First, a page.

Donald Trump’s position on the currency manipulation provisions in US trade deals could lead him into direct conflict with US Treasury once he assumes the presidency, according Dick Cunningham, a senior international trade partner at Steptoe & Johnson’s Washington office.
Speaking on a webinar examining some of the implications of this week’s US presidential election, Cunningham noted that Trump has vowed to kill the proposed Transatlantic Trade and Investment Partnership (TTIP).
One reason why Trump has criticised the TTIP in the past, said Cunningham, was because although it contains a currency manipulation provision, the provision is not enforceable.
However, Cunningham added that the “Treasury department doesn’t like currency manipulation treated as a trade issue”, warning that Trump will “run into huge opposition” from the Treasury if he does exactly this.
He also specifically highlighted how Trump and the Treasury department could be at odds regarding trade with China in this regard.
“The biggest single focus in everything under trade in this administration is going to be China. [Trump] wants the Treasury to name China as a [currency] manipulator, but the Treasury believes that’s fighting the last war. China is in fact, manipulating its currency, but it’s manipulating it up these days instead of down and it’s favourable to our balance of payments when they do that, but that’s what [Trump] wants to do,” said Cunningham.
Looking at how a Trump presidency could impact financial services, Matthew Kulkin, a partner at Steptoe & Johnson, commented that one of the big changes to look out for will be in the Senate Committee for Banking, Housing and Urban Affairs.
He pointed out that Senator Richard Shelby is reaching the end of his two-term limit as chairman of the committee and that the expectation is that Senator Mike Crapo will be the one to replace him in the next administration.
Kulkin said that while the expectation is that Crapo will work closely with Senator Sherrod Brown, the ranking member Democrat on the Committee, “we’re also going to watch how Senator Elizabeth Warren and the other Democrats on the Banking Committee use their minority role to, quite frankly, make things difficult for the Republican Federal Government to push forward their agenda”.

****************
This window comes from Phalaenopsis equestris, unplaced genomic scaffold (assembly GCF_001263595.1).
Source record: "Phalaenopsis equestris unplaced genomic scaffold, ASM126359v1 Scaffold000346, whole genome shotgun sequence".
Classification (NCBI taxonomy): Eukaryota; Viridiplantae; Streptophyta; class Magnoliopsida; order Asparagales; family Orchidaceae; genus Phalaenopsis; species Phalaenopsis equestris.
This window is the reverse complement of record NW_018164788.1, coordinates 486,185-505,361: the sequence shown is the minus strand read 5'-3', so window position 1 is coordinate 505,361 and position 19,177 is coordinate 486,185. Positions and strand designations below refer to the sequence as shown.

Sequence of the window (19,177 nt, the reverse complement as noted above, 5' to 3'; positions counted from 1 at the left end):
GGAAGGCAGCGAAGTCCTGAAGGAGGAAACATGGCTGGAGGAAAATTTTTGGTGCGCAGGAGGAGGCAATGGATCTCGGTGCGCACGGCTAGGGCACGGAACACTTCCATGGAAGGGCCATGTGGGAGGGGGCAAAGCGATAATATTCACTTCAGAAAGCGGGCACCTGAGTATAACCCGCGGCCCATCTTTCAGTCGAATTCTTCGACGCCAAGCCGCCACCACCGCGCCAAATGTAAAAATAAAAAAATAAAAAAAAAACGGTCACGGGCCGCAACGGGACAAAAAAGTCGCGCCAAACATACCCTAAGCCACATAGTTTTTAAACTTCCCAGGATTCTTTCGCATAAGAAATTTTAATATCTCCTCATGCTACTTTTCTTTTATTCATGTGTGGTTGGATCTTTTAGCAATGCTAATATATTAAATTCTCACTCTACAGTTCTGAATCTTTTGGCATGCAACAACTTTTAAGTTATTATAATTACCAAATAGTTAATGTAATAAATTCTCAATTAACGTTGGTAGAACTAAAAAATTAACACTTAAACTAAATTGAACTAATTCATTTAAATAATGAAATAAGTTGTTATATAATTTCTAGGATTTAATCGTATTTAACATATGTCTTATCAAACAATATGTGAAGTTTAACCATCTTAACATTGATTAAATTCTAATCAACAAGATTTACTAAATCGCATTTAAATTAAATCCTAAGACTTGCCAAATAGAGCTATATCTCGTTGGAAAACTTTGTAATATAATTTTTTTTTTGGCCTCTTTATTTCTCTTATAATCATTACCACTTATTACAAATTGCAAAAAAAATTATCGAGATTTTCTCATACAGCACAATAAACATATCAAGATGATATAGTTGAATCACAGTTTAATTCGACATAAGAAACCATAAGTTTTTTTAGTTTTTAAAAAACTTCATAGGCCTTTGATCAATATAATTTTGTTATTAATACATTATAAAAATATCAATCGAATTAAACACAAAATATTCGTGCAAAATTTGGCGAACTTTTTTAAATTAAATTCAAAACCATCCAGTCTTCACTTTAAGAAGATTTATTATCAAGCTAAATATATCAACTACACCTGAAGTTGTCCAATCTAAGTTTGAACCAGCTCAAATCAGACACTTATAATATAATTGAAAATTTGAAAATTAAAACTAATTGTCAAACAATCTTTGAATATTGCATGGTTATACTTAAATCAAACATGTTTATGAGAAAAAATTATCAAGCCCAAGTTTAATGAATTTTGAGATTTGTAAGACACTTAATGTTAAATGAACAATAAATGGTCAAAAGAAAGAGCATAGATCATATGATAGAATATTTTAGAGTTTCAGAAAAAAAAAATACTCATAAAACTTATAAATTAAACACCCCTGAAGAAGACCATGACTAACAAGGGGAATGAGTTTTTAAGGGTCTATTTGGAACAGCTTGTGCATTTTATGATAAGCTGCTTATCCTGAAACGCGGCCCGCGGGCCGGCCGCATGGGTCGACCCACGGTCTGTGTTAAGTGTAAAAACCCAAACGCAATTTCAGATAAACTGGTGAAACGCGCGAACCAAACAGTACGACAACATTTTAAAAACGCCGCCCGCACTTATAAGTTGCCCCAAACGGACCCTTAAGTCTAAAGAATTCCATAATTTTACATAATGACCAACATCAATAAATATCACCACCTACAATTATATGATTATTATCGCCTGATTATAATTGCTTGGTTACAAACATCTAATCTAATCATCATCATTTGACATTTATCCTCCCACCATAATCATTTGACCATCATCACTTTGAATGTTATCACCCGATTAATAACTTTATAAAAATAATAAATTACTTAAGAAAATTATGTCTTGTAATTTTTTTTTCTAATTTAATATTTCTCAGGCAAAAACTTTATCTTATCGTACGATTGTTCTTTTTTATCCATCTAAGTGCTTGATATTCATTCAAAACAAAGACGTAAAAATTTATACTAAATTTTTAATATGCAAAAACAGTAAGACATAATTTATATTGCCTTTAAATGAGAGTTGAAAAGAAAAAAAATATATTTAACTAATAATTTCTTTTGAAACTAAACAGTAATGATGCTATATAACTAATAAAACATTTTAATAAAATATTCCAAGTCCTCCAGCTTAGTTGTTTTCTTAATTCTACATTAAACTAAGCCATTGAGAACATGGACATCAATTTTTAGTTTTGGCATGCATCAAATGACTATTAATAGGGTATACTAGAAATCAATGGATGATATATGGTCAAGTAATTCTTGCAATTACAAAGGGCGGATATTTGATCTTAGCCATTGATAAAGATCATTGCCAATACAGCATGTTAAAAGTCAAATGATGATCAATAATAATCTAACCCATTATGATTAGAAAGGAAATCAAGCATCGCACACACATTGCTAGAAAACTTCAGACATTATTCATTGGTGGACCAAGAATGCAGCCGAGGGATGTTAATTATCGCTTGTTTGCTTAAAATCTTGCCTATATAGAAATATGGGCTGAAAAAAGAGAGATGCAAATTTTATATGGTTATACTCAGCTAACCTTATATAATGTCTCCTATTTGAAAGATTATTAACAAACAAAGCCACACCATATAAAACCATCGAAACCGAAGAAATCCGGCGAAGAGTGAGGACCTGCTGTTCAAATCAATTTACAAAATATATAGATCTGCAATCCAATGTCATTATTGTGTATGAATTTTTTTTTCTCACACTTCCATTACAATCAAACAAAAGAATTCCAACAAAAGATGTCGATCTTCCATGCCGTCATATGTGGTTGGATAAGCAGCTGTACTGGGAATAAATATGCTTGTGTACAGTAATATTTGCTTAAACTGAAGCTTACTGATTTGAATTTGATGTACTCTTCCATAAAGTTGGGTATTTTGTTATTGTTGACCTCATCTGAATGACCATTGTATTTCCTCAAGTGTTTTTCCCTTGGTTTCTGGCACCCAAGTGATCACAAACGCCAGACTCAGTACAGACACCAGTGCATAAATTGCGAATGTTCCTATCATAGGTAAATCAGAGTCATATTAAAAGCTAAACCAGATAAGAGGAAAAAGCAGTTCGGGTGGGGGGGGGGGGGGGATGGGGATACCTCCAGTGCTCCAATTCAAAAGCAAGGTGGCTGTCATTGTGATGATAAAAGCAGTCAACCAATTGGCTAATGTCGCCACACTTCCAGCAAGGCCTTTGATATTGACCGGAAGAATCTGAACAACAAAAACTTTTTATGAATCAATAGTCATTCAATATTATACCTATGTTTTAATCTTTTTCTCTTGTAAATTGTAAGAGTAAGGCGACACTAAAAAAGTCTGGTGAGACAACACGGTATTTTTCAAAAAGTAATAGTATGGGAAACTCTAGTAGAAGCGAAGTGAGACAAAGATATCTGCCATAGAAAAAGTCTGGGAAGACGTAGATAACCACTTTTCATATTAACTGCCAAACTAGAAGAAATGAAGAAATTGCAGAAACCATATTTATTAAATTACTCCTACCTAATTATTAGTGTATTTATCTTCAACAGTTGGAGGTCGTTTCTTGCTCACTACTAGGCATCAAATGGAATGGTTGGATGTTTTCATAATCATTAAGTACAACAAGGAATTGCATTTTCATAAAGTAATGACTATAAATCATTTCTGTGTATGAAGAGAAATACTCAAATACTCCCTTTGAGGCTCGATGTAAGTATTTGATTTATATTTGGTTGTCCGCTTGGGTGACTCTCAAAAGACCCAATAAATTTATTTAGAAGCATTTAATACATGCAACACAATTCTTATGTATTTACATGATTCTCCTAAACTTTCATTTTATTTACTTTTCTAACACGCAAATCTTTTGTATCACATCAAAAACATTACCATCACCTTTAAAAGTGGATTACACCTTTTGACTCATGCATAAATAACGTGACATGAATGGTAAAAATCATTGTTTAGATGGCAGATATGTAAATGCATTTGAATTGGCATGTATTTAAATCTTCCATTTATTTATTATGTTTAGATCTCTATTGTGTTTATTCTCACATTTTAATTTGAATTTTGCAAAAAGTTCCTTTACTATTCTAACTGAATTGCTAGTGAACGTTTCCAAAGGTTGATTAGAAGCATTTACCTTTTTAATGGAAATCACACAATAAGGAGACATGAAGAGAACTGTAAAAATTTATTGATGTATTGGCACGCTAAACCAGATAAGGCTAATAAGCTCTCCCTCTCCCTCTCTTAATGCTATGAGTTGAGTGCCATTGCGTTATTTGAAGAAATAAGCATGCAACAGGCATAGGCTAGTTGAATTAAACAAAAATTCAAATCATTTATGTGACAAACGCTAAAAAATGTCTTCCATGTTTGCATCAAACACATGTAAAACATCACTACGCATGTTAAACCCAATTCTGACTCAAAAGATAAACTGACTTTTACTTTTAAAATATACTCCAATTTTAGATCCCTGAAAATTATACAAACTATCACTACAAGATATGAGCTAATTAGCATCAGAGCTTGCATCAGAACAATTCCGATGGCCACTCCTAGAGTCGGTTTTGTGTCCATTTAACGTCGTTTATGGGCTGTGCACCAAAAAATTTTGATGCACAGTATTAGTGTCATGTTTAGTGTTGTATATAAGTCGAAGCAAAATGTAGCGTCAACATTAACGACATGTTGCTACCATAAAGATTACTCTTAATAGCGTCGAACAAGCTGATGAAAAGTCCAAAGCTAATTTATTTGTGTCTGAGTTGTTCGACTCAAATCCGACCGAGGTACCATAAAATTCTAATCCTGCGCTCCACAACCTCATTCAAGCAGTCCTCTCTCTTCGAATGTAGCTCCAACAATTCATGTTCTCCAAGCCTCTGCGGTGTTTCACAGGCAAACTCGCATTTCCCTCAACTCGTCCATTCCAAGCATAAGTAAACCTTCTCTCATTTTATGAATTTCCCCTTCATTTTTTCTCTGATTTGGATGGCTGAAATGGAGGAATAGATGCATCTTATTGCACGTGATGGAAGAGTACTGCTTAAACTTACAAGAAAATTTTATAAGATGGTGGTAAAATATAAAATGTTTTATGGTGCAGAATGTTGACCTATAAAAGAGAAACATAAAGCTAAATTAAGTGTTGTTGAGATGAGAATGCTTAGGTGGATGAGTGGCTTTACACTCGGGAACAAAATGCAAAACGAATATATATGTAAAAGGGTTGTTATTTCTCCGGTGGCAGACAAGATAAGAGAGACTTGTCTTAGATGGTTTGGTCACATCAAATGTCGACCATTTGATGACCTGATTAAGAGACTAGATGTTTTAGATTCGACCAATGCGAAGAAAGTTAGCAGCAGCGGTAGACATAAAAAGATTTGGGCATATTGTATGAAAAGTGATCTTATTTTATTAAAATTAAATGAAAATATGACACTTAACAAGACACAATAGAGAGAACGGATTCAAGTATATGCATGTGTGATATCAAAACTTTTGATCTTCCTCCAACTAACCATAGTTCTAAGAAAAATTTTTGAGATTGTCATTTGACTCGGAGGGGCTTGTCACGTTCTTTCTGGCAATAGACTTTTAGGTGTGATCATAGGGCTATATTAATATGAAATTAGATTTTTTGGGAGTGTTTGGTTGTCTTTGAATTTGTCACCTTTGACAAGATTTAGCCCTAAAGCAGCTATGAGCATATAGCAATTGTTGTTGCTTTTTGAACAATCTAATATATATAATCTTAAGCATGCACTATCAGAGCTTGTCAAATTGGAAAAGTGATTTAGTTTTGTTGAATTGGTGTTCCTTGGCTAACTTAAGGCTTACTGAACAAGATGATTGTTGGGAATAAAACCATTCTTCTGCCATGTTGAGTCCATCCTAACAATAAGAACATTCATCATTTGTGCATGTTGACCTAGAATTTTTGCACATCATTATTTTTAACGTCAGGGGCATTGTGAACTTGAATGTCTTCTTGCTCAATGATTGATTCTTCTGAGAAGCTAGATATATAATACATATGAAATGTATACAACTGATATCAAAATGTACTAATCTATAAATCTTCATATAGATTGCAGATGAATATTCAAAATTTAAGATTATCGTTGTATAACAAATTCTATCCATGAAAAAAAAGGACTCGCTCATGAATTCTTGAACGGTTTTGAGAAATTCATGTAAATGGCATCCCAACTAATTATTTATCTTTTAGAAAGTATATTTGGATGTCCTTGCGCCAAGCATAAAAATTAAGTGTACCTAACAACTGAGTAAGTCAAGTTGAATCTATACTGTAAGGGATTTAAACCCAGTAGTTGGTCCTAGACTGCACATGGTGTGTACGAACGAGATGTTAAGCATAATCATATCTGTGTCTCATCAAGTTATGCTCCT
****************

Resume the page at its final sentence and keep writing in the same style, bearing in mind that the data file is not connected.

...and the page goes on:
John Collins, another partner at Steptoe & Johnson, then addressed the question of which issues the Banking Committee and the House Financial Services Committee will focus on first after Trump ran such a partisan and populist campaign.
“There are two basic principles to remember: there’s likely to be financial regulation changes, which are not only a political issue, but perhaps a natural reaction after the avalanche of new regulations over the past several years. And two, and as important as the first is, Donald Trump now names the regulators,” said Collins.
He continued by stating that the “Wells Fargo effect” and the populist calls for regulating bank culture and improving customer protection might have a dampening effect on any regulatory relief for larger institutions under the Trump administration.
Despite this, Collins pointed out that both Trump and congressional Republicans have called for the repeal of Dodd-Frank and broad regulatory relief for financial institutions.
Currently, the principal legislative proposal that would achieve this is the Choice Act, put forward by Congressman Jeb Hensarling, who is also Chairman of the Financial Services Committee.
The Choice Act would undo, but not eliminate the Dodd-Frank Act, according to Collins. He said that it would repeal the Dodd-Frank Act’s orderly liquidation process, exempt institutions with leverage capital ratios of 10% or more from many Dodd-Frank requirements, limit the authority of the Financial Services Oversight Council (FSOC), repeal the Volcker Rule, set a board structure for the Consumer Financial Protection Agency and repeal the Department of Labor’s fiduciary rule.
“Mr Hensarling may be able to move the bill through the House, but the question here is what Senate and House democrats will do. The bottom line is, to get legislation this year, you have House Republicans that can move a bill, but Senate Democrats can block it. So there has to be consensus amongst Senate Democrats and House Republicans,” said Collins.